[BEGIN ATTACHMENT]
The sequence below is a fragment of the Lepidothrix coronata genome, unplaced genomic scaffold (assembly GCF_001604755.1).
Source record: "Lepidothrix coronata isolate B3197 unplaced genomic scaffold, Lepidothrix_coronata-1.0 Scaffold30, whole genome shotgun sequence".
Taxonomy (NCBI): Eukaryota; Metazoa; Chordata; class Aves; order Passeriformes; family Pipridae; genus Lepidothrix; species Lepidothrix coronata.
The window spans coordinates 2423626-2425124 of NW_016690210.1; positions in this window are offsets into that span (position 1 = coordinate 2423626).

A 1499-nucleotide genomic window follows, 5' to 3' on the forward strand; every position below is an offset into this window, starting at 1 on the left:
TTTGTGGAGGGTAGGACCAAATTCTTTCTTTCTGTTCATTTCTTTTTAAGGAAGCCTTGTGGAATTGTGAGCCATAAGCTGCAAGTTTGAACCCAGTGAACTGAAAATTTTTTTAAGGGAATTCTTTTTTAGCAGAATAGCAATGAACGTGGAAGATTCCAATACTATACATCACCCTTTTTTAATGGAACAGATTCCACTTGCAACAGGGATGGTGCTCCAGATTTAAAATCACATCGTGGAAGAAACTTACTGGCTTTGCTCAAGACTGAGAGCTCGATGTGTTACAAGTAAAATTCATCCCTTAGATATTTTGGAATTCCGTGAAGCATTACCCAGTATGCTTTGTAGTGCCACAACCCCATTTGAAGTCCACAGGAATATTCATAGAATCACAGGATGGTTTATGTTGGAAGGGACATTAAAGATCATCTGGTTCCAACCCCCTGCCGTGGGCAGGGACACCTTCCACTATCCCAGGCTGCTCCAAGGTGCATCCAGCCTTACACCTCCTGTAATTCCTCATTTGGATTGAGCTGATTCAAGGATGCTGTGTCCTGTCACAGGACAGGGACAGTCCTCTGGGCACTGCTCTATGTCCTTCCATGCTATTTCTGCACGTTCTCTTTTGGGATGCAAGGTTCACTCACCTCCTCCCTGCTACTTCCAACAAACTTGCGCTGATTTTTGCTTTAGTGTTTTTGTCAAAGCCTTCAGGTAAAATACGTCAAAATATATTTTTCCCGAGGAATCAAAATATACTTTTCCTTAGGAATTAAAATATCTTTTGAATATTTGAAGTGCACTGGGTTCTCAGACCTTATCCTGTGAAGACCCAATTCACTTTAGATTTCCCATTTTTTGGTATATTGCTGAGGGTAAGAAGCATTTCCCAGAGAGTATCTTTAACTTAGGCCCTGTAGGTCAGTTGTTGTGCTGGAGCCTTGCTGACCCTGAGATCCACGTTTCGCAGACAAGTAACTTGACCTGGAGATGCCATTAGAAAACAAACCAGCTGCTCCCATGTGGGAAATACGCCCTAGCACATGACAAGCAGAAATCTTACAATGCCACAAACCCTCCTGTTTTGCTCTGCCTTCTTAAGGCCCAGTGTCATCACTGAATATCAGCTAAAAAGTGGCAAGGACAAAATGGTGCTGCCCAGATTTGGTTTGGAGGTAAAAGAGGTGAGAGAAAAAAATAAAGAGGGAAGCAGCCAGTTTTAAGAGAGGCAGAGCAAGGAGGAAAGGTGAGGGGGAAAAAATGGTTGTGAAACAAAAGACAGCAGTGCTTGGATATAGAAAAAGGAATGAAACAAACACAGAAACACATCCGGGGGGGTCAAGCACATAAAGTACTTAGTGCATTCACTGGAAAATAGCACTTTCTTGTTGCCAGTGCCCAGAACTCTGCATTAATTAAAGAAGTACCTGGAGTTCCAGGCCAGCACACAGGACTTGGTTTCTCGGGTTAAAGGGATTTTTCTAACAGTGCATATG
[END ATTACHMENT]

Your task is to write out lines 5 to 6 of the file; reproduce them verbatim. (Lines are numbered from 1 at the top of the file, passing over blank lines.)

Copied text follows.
A 1499-nucleotide genomic window follows, 5' to 3' on the forward strand; every position below is an offset into this window, starting at 1 on the left:
TTTGTGGAGGGTAGGACCAAATTCTTTCTTTCTGTTCATTTCTTTTTAAGGAAGCCTTGTGGAATTGTGAGCCATAAGCTGCAAGTTTGAACCCAGTGAACTGAAAATTTTTTTAAGGGAATTCTTTTTTAGCAGAATAGCAATGAACGTGGAAGATTCCAATACTATACATCACCCTTTTTTAATGGAACAGATTCCACTTGCAACAGGGATGGTGCTCCAGATTTAAAATCACATCGTGGAAGAAACTTACTGGCTTTGCTCAAGACTGAGAGCTCGATGTGTTACAAGTAAAATTCATCCCTTAGATATTTTGGAATTCCGTGAAGCATTACCCAGTATGCTTTGTAGTGCCACAACCCCATTTGAAGTCCACAGGAATATTCATAGAATCACAGGATGGTTTATGTTGGAAGGGACATTAAAGATCATCTGGTTCCAACCCCCTGCCGTGGGCAGGGACACCTTCCACTATCCCAGGCTGCTCCAAGGTGCATCCAGCCTTACACCTCCTGTAATTCCTCATTTGGATTGAGCTGATTCAAGGATGCTGTGTCCTGTCACAGGACAGGGACAGTCCTCTGGGCACTGCTCTATGTCCTTCCATGCTATTTCTGCACGTTCTCTTTTGGGATGCAAGGTTCACTCACCTCCTCCCTGCTACTTCCAACAAACTTGCGCTGATTTTTGCTTTAGTGTTTTTGTCAAAGCCTTCAGGTAAAATACGTCAAAATATATTTTTCCCGAGGAATCAAAATATACTTTTCCTTAGGAATTAAAATATCTTTTGAATATTTGAAGTGCACTGGGTTCTCAGACCTTATCCTGTGAAGACCCAATTCACTTTAGATTTCCCATTTTTTGGTATATTGCTGAGGGTAAGAAGCATTTCCCAGAGAGTATCTTTAACTTAGGCCCTGTAGGTCAGTTGTTGTGCTGGAGCCTTGCTGACCCTGAGATCCACGTTTCGCAGACAAGTAACTTGACCTGGAGATGCCATTAGAAAACAAACCAGCTGCTCCCATGTGGGAAATACGCCCTAGCACATGACAAGCAGAAATCTTACAATGCCACAAACCCTCCTGTTTTGCTCTGCCTTCTTAAGGCCCAGTGTCATCACTGAATATCAGCTAAAAAGTGGCAAGGACAAAATGGTGCTGCCCAGATTTGGTTTGGAGGTAAAAGAGGTGAGAGAAAAAAATAAAGAGGGAAGCAGCCAGTTTTAAGAGAGGCAGAGCAAGGAGGAAAGGTGAGGGGGAAAAAATGGTTGTGAAACAAAAGACAGCAGTGCTTGGATATAGAAAAAGGAATGAAACAAACACAGAAACACATCCGGGGGGGTCAAGCACATAAAGTACTTAGTGCATTCACTGGAAAATAGCACTTTCTTGTTGCCAGTGCCCAGAACTCTGCATTAATTAAAGAAGTACCTGGAGTTCCAGGCCAGCACACAGGACTTGGTTTCTCGGGTTAAAGGGATTTTTCTAACAGTGCATATG